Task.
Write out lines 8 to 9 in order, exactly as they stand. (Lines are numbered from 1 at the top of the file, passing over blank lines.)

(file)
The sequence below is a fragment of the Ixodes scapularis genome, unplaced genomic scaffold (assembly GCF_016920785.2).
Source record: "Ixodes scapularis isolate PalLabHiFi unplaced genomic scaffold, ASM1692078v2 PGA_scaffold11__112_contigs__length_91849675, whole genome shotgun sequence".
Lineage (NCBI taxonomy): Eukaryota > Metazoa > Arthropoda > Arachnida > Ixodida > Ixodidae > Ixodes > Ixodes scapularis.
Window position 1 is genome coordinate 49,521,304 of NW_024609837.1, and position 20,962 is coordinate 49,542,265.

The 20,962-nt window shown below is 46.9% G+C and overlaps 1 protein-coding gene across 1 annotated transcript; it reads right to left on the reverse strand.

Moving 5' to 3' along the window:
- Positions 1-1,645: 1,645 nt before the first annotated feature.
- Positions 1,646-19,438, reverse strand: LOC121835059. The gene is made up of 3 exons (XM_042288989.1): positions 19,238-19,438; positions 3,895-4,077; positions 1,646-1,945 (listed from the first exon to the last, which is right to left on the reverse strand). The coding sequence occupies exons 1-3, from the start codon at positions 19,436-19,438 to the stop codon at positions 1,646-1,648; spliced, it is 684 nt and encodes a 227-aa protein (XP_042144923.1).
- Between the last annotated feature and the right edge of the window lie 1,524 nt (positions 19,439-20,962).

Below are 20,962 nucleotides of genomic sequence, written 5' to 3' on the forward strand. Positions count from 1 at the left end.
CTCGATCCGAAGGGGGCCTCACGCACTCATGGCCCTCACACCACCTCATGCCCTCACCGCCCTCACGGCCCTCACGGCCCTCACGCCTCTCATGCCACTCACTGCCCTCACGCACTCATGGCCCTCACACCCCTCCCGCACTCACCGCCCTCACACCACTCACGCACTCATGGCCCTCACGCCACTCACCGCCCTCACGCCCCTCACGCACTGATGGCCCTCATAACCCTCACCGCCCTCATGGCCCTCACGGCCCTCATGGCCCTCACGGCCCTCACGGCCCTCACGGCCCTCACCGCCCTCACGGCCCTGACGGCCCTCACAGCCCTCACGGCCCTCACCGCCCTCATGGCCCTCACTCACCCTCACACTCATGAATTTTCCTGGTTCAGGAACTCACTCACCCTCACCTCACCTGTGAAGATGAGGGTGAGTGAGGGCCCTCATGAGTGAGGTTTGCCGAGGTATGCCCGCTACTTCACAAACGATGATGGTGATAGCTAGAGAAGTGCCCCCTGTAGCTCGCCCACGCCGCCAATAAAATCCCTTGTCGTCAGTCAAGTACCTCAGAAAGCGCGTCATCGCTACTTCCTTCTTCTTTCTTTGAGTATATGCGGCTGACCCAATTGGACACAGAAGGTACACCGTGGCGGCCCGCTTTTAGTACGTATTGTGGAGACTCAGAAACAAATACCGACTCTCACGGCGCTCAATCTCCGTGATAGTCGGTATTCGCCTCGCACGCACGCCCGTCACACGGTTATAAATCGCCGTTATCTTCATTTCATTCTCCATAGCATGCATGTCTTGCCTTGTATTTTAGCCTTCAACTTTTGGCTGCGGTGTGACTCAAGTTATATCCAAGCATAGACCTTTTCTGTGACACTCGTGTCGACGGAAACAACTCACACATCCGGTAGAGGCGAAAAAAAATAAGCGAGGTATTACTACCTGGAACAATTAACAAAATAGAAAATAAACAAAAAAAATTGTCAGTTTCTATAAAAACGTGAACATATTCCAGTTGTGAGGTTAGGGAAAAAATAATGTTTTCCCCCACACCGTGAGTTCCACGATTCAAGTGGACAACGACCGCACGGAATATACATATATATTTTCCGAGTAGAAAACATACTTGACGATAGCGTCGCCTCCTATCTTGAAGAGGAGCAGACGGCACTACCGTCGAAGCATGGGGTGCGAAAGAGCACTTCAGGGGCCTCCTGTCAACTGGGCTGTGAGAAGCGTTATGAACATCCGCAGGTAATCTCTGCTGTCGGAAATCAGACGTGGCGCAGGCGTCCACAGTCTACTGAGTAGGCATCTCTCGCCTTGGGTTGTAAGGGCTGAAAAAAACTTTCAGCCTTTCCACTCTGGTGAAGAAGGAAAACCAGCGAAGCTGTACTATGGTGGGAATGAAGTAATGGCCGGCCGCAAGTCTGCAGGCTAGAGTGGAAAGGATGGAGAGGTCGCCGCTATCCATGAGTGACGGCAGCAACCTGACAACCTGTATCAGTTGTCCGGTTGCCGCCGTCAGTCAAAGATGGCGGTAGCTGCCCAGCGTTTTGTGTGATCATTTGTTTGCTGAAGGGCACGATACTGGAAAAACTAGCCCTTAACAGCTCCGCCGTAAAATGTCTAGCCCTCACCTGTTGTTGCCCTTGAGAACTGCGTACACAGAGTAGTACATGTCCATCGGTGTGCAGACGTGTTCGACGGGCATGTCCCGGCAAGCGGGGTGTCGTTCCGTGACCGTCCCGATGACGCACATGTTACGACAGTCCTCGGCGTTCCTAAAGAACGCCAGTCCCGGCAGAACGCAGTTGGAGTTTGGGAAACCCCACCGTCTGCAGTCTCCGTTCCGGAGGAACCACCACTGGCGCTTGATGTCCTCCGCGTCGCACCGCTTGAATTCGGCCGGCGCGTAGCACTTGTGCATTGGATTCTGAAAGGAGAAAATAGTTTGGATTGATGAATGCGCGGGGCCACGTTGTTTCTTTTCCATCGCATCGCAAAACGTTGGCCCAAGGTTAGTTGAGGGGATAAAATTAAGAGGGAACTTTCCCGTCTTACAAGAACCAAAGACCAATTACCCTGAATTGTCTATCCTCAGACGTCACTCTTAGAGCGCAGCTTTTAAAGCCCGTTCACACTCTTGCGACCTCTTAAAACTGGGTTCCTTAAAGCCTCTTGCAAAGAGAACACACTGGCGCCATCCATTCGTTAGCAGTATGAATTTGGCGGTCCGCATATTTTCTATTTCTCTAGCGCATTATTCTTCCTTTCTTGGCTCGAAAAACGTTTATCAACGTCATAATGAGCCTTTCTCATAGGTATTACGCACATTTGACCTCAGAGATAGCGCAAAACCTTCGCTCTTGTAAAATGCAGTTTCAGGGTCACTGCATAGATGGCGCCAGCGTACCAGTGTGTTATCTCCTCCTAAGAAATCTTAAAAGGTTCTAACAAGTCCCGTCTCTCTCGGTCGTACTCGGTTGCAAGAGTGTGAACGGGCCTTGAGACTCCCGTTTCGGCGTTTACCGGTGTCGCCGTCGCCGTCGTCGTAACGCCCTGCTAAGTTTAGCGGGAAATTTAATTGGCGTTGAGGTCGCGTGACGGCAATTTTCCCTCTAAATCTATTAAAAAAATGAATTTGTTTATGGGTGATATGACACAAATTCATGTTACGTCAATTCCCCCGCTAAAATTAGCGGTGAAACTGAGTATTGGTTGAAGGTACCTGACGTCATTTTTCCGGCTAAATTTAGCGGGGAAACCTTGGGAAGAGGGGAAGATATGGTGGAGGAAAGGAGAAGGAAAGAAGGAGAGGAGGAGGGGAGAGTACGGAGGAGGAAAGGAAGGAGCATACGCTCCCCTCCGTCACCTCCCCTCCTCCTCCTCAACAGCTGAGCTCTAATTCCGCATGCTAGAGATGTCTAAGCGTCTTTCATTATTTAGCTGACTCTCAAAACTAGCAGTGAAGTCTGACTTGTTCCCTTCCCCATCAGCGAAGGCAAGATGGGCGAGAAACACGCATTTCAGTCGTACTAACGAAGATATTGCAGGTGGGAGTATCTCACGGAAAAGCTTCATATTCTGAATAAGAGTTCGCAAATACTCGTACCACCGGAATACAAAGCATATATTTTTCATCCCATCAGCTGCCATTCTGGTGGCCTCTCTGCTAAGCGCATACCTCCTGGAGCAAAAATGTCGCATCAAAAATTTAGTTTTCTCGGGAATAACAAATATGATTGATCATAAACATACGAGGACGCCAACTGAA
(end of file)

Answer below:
- Positions 1,646-19,438, reverse strand: LOC121835059. The gene is made up of 3 exons (XM_042288989.1): positions 19,238-19,438; positions 3,895-4,077; positions 1,646-1,945 (listed from the first exon to the last, which is right to left on the reverse strand). The coding sequence occupies exons 1-3, from the start codon at positions 19,436-19,438 to the stop codon at positions 1,646-1,648; spliced, it is 684 nt and encodes a 227-aa protein (XP_042144923.1).
- Between the last annotated feature and the right edge of the window lie 1,524 nt (positions 19,439-20,962).